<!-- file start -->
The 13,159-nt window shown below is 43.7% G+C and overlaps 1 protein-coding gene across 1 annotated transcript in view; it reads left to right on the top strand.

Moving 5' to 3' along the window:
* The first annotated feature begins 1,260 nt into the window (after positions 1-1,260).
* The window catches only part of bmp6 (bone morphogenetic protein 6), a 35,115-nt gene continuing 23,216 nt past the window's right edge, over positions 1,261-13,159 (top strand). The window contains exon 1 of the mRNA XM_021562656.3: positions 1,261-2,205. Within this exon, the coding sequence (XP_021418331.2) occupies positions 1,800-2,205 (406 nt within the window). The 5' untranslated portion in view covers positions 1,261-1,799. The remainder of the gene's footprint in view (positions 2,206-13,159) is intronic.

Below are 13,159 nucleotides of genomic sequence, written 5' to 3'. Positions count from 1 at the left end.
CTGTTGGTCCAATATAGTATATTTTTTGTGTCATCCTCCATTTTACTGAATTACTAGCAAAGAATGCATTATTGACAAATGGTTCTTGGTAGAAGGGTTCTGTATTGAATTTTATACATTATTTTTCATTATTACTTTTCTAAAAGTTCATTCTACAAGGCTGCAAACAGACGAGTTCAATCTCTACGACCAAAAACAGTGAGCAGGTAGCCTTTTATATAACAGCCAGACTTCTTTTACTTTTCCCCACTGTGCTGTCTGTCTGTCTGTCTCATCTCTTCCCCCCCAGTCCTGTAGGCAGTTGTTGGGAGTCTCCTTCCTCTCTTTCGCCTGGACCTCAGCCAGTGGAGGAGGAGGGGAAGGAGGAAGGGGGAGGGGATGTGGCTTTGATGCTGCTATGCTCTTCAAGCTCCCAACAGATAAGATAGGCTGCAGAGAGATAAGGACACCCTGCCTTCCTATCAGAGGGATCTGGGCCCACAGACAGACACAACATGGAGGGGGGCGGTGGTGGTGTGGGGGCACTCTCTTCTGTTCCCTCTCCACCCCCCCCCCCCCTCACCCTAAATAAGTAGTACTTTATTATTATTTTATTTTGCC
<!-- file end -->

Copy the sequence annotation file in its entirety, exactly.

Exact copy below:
The 13,159-nt window shown below is 43.7% G+C and overlaps 1 protein-coding gene across 1 annotated transcript in view; it reads left to right on the top strand.

Moving 5' to 3' along the window:
* The first annotated feature begins 1,260 nt into the window (after positions 1-1,260).
* The window catches only part of bmp6 (bone morphogenetic protein 6), a 35,115-nt gene continuing 23,216 nt past the window's right edge, over positions 1,261-13,159 (top strand). The window contains exon 1 of the mRNA XM_021562656.3: positions 1,261-2,205. Within this exon, the coding sequence (XP_021418331.2) occupies positions 1,800-2,205 (406 nt within the window). The 5' untranslated portion in view covers positions 1,261-1,799. The remainder of the gene's footprint in view (positions 2,206-13,159) is intronic.

Below are 13,159 nucleotides of genomic sequence, written 5' to 3'. Positions count from 1 at the left end.
CTGTTGGTCCAATATAGTATATTTTTTGTGTCATCCTCCATTTTACTGAATTACTAGCAAAGAATGCATTATTGACAAATGGTTCTTGGTAGAAGGGTTCTGTATTGAATTTTATACATTATTTTTCATTATTACTTTTCTAAAAGTTCATTCTACAAGGCTGCAAACAGACGAGTTCAATCTCTACGACCAAAAACAGTGAGCAGGTAGCCTTTTATATAACAGCCAGACTTCTTTTACTTTTCCCCACTGTGCTGTCTGTCTGTCTGTCTCATCTCTTCCCCCCCAGTCCTGTAGGCAGTTGTTGGGAGTCTCCTTCCTCTCTTTCGCCTGGACCTCAGCCAGTGGAGGAGGAGGGGAAGGAGGAAGGGGGAGGGGATGTGGCTTTGATGCTGCTATGCTCTTCAAGCTCCCAACAGATAAGATAGGCTGCAGAGAGATAAGGACACCCTGCCTTCCTATCAGAGGGATCTGGGCCCACAGACAGACACAACATGGAGGGGGGCGGTGGTGGTGTGGGGGCACTCTCTTCTGTTCCCTCTCCACCCCCCCCCCCCCTCACCCTAAATAAGTAGTACTTTATTATTATTTTATTTTGCC